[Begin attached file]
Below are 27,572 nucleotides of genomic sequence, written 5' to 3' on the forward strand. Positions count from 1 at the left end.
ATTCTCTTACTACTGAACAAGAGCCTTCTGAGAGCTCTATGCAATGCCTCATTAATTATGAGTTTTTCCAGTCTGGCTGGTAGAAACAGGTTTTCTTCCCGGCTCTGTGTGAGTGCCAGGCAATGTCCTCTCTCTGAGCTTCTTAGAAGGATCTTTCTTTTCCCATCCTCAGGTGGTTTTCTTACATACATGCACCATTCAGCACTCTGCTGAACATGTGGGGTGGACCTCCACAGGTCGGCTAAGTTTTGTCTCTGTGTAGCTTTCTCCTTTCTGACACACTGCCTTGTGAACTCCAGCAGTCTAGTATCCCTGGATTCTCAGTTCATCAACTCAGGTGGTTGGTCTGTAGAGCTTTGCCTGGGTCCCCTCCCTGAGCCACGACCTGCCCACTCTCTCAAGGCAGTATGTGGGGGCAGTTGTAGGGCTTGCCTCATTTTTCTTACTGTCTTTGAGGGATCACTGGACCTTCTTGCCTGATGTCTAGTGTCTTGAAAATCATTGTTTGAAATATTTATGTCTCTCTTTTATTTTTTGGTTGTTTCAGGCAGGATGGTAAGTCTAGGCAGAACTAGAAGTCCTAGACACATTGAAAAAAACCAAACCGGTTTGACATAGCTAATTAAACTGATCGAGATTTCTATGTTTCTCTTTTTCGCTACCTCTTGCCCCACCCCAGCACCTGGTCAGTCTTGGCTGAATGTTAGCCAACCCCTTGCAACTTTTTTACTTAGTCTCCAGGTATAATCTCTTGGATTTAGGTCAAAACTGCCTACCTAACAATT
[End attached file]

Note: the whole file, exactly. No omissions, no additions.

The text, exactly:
Below are 27,572 nucleotides of genomic sequence, written 5' to 3' on the forward strand. Positions count from 1 at the left end.
ATTCTCTTACTACTGAACAAGAGCCTTCTGAGAGCTCTATGCAATGCCTCATTAATTATGAGTTTTTCCAGTCTGGCTGGTAGAAACAGGTTTTCTTCCCGGCTCTGTGTGAGTGCCAGGCAATGTCCTCTCTCTGAGCTTCTTAGAAGGATCTTTCTTTTCCCATCCTCAGGTGGTTTTCTTACATACATGCACCATTCAGCACTCTGCTGAACATGTGGGGTGGACCTCCACAGGTCGGCTAAGTTTTGTCTCTGTGTAGCTTTCTCCTTTCTGACACACTGCCTTGTGAACTCCAGCAGTCTAGTATCCCTGGATTCTCAGTTCATCAACTCAGGTGGTTGGTCTGTAGAGCTTTGCCTGGGTCCCCTCCCTGAGCCACGACCTGCCCACTCTCTCAAGGCAGTATGTGGGGGCAGTTGTAGGGCTTGCCTCATTTTTCTTACTGTCTTTGAGGGATCACTGGACCTTCTTGCCTGATGTCTAGTGTCTTGAAAATCATTGTTTGAAATATTTATGTCTCTCTTTTATTTTTTGGTTGTTTCAGGCAGGATGGTAAGTCTAGGCAGAACTAGAAGTCCTAGACACATTGAAAAAAACCAAACCGGTTTGACATAGCTAATTAAACTGATCGAGATTTCTATGTTTCTCTTTTTCGCTACCTCTTGCCCCACCCCAGCACCTGGTCAGTCTTGGCTGAATGTTAGCCAACCCCTTGCAACTTTTTTACTTAGTCTCCAGGTATAATCTCTTGGATTTAGGTCAAAACTGCCTACCTAACAATT